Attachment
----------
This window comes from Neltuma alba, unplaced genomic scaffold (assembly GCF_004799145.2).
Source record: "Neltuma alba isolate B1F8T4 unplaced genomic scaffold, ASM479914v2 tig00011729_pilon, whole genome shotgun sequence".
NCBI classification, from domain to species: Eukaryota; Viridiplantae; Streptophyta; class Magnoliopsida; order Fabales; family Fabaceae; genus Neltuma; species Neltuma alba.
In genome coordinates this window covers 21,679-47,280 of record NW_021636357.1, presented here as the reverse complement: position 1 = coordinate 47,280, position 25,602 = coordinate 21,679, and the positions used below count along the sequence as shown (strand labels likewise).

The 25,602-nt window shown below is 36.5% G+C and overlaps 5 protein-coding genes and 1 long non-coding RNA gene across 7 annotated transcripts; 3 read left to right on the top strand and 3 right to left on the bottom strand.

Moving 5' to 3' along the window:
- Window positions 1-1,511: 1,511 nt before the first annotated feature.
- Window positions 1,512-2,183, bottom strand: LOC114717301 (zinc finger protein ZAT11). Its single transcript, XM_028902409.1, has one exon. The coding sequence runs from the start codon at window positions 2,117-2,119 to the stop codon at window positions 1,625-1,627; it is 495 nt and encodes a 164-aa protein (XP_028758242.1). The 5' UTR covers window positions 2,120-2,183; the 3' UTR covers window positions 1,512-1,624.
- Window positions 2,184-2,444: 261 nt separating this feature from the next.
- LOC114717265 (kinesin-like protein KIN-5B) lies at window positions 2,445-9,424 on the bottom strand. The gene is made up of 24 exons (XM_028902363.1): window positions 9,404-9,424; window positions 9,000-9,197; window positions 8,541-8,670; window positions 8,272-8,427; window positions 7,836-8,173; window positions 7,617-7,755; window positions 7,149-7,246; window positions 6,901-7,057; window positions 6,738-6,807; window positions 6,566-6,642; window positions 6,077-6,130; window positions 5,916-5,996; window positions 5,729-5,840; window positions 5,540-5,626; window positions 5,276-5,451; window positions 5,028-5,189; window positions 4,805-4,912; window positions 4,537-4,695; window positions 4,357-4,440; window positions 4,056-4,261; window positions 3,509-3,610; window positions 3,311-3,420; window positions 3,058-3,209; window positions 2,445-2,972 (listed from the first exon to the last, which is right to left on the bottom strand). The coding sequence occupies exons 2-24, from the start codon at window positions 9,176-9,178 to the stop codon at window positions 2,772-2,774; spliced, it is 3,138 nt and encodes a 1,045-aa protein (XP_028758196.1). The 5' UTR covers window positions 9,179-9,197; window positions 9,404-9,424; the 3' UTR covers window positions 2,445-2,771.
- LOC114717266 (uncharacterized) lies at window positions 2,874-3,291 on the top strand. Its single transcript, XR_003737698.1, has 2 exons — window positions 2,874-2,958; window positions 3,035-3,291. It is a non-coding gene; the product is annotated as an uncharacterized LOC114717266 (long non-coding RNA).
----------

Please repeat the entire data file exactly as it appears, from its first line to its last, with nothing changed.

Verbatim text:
This window comes from Neltuma alba, unplaced genomic scaffold (assembly GCF_004799145.2).
Source record: "Neltuma alba isolate B1F8T4 unplaced genomic scaffold, ASM479914v2 tig00011729_pilon, whole genome shotgun sequence".
NCBI classification, from domain to species: Eukaryota; Viridiplantae; Streptophyta; class Magnoliopsida; order Fabales; family Fabaceae; genus Neltuma; species Neltuma alba.
In genome coordinates this window covers 21,679-47,280 of record NW_021636357.1, presented here as the reverse complement: position 1 = coordinate 47,280, position 25,602 = coordinate 21,679, and the positions used below count along the sequence as shown (strand labels likewise).

The 25,602-nt window shown below is 36.5% G+C and overlaps 5 protein-coding genes and 1 long non-coding RNA gene across 7 annotated transcripts; 3 read left to right on the top strand and 3 right to left on the bottom strand.

Moving 5' to 3' along the window:
- Window positions 1-1,511: 1,511 nt before the first annotated feature.
- Window positions 1,512-2,183, bottom strand: LOC114717301 (zinc finger protein ZAT11). Its single transcript, XM_028902409.1, has one exon. The coding sequence runs from the start codon at window positions 2,117-2,119 to the stop codon at window positions 1,625-1,627; it is 495 nt and encodes a 164-aa protein (XP_028758242.1). The 5' UTR covers window positions 2,120-2,183; the 3' UTR covers window positions 1,512-1,624.
- Window positions 2,184-2,444: 261 nt separating this feature from the next.
- LOC114717265 (kinesin-like protein KIN-5B) lies at window positions 2,445-9,424 on the bottom strand. The gene is made up of 24 exons (XM_028902363.1): window positions 9,404-9,424; window positions 9,000-9,197; window positions 8,541-8,670; window positions 8,272-8,427; window positions 7,836-8,173; window positions 7,617-7,755; window positions 7,149-7,246; window positions 6,901-7,057; window positions 6,738-6,807; window positions 6,566-6,642; window positions 6,077-6,130; window positions 5,916-5,996; window positions 5,729-5,840; window positions 5,540-5,626; window positions 5,276-5,451; window positions 5,028-5,189; window positions 4,805-4,912; window positions 4,537-4,695; window positions 4,357-4,440; window positions 4,056-4,261; window positions 3,509-3,610; window positions 3,311-3,420; window positions 3,058-3,209; window positions 2,445-2,972 (listed from the first exon to the last, which is right to left on the bottom strand). The coding sequence occupies exons 2-24, from the start codon at window positions 9,176-9,178 to the stop codon at window positions 2,772-2,774; spliced, it is 3,138 nt and encodes a 1,045-aa protein (XP_028758196.1). The 5' UTR covers window positions 9,179-9,197; window positions 9,404-9,424; the 3' UTR covers window positions 2,445-2,771.
- LOC114717266 (uncharacterized) lies at window positions 2,874-3,291 on the top strand. Its single transcript, XR_003737698.1, has 2 exons — window positions 2,874-2,958; window positions 3,035-3,291. It is a non-coding gene; the product is annotated as an uncharacterized LOC114717266 (long non-coding RNA).